A Cork mother who sadly lost her son an hour after he was born has called for anomaly scans to be made available to all expectant parents.
Diane Magee from Tower, Co Cork shared her tragic story in hope that other parents could avoid a similar experience. Her son, Christopher, was born a year and three months ago when she was 32 weeks pregnant. He was born with his bowels outside his body, extra fingers, and a nose that was a little out of place.
Diane did not receive an anomaly scan, which is offered to private patients at 20 weeks and checks that the baby is developing normally. She was unaware of any issues with her preganancy before Christopher's birth.
Diane contacted her doctor when she "didn't feel happy with the kicks" she was feeling.
Hours after attending Cork University Maternity Hospital, she delivered baby Christopher, who was born with a number of serious health issues.
"We found out months afterwards with the post mortem that he had a foetal abnormality," she told Neil Prendeville on Cork's RedFM. Christopher lived for over an hour, enough time for Diane to recover consciousness and meet her son.
"He hung on to meet his mummy. I was asleep for the first half an hour for Christopher's life and he lived for just over an hour. My husband had him in his arms and he had the awful ordeal of telling me when I woke up that I had a beautiful baby boy, but he wasn't going to live long.
"It was a shock, and there, that's where my story starts."
Diane described the conflicting emotions both she, her husband, and their extended families felt following Christopher's short life.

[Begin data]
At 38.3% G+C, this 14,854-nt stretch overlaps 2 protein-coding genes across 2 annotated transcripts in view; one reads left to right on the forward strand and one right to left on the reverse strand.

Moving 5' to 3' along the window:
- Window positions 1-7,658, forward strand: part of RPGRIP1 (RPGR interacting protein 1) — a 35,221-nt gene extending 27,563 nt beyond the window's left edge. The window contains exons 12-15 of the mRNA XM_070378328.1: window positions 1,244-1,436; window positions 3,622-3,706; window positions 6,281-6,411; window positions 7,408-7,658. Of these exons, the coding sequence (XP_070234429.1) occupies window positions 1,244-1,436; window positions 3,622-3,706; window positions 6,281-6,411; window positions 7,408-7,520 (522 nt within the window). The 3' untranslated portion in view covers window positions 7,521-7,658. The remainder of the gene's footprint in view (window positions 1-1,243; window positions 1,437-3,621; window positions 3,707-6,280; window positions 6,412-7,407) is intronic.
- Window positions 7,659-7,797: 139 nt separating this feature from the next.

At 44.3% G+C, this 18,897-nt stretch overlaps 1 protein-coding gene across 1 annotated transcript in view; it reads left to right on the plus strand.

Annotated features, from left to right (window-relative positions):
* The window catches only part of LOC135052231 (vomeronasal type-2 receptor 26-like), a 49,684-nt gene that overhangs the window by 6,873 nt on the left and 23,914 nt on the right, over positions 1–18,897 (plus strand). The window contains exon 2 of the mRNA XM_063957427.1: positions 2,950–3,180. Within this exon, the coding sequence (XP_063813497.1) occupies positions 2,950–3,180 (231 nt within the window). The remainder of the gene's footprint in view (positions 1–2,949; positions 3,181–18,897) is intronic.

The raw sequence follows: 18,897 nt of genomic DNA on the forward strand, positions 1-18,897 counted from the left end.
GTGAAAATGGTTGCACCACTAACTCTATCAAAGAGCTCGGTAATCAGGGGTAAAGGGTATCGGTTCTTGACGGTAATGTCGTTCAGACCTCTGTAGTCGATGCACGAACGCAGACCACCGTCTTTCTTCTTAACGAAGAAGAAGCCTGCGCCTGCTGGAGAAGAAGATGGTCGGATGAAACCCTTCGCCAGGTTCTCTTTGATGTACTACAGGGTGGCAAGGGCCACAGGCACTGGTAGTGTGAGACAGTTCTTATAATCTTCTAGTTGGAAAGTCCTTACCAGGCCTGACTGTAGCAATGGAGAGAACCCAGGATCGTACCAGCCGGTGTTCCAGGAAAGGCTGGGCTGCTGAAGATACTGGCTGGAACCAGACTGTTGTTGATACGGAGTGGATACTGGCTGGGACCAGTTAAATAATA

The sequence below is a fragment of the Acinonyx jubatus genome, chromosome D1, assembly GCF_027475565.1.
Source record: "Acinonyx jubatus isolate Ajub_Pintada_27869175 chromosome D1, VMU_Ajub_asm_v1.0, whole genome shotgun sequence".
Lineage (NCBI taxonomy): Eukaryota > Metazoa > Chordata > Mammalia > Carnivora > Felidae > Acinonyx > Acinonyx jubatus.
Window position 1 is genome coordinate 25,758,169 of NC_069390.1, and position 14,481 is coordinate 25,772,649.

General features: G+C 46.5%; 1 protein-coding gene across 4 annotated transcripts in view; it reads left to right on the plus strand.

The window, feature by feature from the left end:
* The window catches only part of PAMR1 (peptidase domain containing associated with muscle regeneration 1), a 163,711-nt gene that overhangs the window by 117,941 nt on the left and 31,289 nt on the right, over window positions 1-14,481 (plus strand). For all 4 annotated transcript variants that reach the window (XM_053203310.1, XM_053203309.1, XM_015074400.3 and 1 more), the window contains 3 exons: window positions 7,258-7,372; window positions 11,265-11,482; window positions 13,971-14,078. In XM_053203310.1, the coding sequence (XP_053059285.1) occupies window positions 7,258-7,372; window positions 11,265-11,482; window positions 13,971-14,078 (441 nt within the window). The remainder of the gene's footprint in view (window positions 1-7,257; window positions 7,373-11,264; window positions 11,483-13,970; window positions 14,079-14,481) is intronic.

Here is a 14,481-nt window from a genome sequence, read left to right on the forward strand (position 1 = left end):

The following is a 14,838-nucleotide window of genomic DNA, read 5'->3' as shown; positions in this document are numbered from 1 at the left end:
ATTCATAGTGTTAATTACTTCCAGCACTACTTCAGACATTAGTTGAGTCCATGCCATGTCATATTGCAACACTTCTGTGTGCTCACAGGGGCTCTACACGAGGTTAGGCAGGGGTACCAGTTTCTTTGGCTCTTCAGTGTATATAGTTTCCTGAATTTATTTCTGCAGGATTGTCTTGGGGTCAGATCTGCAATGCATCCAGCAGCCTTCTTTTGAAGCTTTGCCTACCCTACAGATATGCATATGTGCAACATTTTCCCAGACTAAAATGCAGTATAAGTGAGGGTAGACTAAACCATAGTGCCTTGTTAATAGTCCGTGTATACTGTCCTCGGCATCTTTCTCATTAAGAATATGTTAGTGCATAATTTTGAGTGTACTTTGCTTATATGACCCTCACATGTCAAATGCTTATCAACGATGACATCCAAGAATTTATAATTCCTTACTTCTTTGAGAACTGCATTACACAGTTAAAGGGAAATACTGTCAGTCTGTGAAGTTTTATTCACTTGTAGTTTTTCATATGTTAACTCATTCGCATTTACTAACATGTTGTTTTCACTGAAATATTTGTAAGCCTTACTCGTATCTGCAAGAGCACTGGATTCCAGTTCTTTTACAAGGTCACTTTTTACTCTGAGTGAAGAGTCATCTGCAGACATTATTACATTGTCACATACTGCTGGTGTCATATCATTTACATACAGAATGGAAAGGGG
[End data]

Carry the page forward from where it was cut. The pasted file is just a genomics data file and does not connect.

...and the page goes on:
"He brought us so much happiness. We had him for four or five days afterwards, we had a funeral for him and he filled the North Cathedral and the bishop came. We made a really good positive experience out of it and treasured every moment of him.
"We think about him all the time, but to be honest I'm selfish. I wish he was here now but he would have been a very sick child and no mum would want that for their child. He's in no pain where he is."
Diane is determined to alert more parents about the risks of not getting an anomaly scan - which she had never heard of before Christopher was born.
"I should have done more, I should have asked more questions. I didn't ask questions, I didn't even ask close friends of mine. I didn't know about the scan, and every mother should get that scan, it should be such a basic."
Diane expressed her frustration with the current health system, which, she feels, lets down expectant parents.
"It shouldn't happen. I definitely think there is a frustrastion that this scan should be given to every mother."
Despite her heartbreak, Diane is grateful for every moment she shared with baby Christopher.
"I wouldn't have changed my story with Christopher. I've had miscarriages, I know the pain of them. This is very separate. It's hard enough for people to get pregnant and it's hard enough to get the child into the world, but I just feel the way it happened for me, it happened for a reason. I've got to believe in that, because if I don't I'll be very angry.
"I was planning ahead, I had all my dreams and hopes ahead.
"I have a good belief. I know when I get up to heaven - and I hope I will get to heaven - that I'll have my baby in my arms. I will cuddle him, I will kiss him, I will tell him I love him for the rest of my life."
In cases of major foetal abnormality, the anomaly scan allows parents to prepare psychologically for the birth and loss of a baby, rather than finding out in the delivery suite.
Parents of babies born with health issues could plan appropriate care for their child in advance. Hospital staff would also have advance warning of a difficult delivery.
- Spina bifida
- Down syndrome
- Major heart problems
- Cleft lip
- Exomphalos/ Gastroschisi
- Major kidney problems